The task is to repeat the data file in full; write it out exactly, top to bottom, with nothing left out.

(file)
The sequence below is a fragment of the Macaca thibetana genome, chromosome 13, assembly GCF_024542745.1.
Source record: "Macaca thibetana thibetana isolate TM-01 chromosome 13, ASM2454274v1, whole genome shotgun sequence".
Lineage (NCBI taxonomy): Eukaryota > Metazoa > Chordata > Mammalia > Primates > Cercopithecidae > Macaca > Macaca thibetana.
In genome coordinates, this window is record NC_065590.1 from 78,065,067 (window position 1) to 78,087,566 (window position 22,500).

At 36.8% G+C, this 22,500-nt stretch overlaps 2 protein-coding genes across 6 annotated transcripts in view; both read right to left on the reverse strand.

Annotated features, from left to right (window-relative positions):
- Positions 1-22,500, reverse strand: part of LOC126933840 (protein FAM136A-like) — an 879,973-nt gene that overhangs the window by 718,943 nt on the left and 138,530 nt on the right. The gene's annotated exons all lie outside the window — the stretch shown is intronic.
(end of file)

The sequence below is a fragment of the Macaca thibetana genome, chromosome 13, assembly GCF_024542745.1.
Source record: "Macaca thibetana thibetana isolate TM-01 chromosome 13, ASM2454274v1, whole genome shotgun sequence".
Lineage (NCBI taxonomy): Eukaryota > Metazoa > Chordata > Mammalia > Primates > Cercopithecidae > Macaca > Macaca thibetana.
In genome coordinates, this window is record NC_065590.1 from 78,065,067 (window position 1) to 78,087,566 (window position 22,500).

At 36.8% G+C, this 22,500-nt stretch overlaps 2 protein-coding genes across 6 annotated transcripts in view; both read right to left on the reverse strand.

Annotated features, from left to right (window-relative positions):
- Positions 1-22,500, reverse strand: part of LOC126933840 (protein FAM136A-like) — an 879,973-nt gene that overhangs the window by 718,943 nt on the left and 138,530 nt on the right. The gene's annotated exons all lie outside the window — the stretch shown is intronic.